#1
So I just recently started thinking during improvising that is the way I'm handling the plucking "the right way".

Let's assume I have a few chords to play with delay and gain. I'm going start using my pick to pluck the chords similarly to Ain't talkin about love by Van Halen. Let's say I feel comfortable with playing the same stuff with many different up and down stroke mixes. I could play it using only down strokes. I could play it using a mix of up and downs as well. However, is there a some kind of general rule when to go for a mix of up and down strokes?

This might sound a bit messy.

My plucking hand naturally goes for the most comfortable picking technique but I just started thinking about this. I just started wondering is the way of plucking about one's own preference or something else.

The Van Halen example is just an example of how the plucking with a pick goes ( just guidance to what I'm trying to explain but not literally the exact same pattern)
#2
It's all about tone - downpicking has a certain tone to it, as do up strokes. There is no global rule for when to use each and it is mostly a matter of preference overall. That being said, some riffs really do require a specific approach, for example Metallica rhythms are often downstrokes only, which is a staple of Hetfields approach because it gives a very heavy tone.

Check out video clips of the players playing the riff and do your best to imitate as a beginner.
#3
Downstrokes command more authority, so they tend to be the most used when speed permits.

A great exercise as a beginner is to learn the basic bluegrass guitar rhythm riff - hitting a root note and then strumming the top part of a chord ( i.e always playing the bass note first) - practicing this really helps build up your chops as a rock player. Check out any bluegrass strumming tutorial and you'll see what I mean.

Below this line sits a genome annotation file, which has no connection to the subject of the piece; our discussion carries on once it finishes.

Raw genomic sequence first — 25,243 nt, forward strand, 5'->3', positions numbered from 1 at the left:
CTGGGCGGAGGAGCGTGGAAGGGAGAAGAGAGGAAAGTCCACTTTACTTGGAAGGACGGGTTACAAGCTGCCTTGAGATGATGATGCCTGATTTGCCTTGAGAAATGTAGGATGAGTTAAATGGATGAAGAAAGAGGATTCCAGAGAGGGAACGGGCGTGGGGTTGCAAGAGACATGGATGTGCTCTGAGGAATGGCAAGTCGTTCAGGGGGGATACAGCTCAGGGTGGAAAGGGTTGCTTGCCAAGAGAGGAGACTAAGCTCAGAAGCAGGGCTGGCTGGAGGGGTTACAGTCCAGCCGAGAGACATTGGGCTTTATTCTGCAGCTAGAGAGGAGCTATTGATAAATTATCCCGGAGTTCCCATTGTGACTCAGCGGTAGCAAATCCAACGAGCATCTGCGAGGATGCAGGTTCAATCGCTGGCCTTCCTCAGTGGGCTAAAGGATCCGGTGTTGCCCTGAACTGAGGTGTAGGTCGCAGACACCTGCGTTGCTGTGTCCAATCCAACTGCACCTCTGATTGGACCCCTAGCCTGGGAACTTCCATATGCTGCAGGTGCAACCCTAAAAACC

#4
Well for example take a look at Joe Satriani's Satch Boogie and Crowd Chant. I really cant seem to notice what kind of picking he uses there (most videos are bad to spot how he picks). Crowd Chant's part where he plays those chords by plucking with a pick, I just cant see how he uses his picks. Most live versions suck in terms of quality and the camera is way too far to show he uses his pick during that riff.

Just to note I have been playing for about 9 years. I just suddenly started thinking of something that has always been kind of natural.
#5
A lot of the finer details of picking are personal to the player - physically we're all different so when it comes to analysing motions we all develop little idiosyncracies that are specific to ourselves - the best way for Joe Satriani's hand to do something won't be the same as the best way for your hand to do something. Broadly knowing whether or not someone is alternate picking or economy picking something, if they angle the pick etc, that information can be useful, but beyond that there's not an awful lot to be gained from hyper-analysing every little detail.

Best thing to do is focus on the sound, if you're not happy with it then change things around a bit - just experiment with different angles and pick attack. Ultimately though, the "right" way to pick is largely the way that feels nautral to you
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#6
Billie_J there is a video of satriani teaching someone how to play satch boogie - check it out. Satch downpicks a lot because he's using artificial harmonics constantly - listen for those and it will give you a clue of when he's doing it.
#7
Quote by steven seagull
A lot of the finer details of picking are personal to the player - physically we're all different so when it comes to analysing motions we all develop little idiosyncracies that are specific to ourselves - the best way for Joe Satriani's hand to do something won't be the same as the best way for your hand to do something. Broadly knowing whether or not someone is alternate picking or economy picking something, if they angle the pick etc, that information can be useful, but beyond that there's not an awful lot to be gained from hyper-analysing every little detail.

Best thing to do is focus on the sound, if you're not happy with it then change things around a bit - just experiment with different angles and pick attack. Ultimately though, the "right" way to pick is largely the way that feels nautral to you


This is spot on .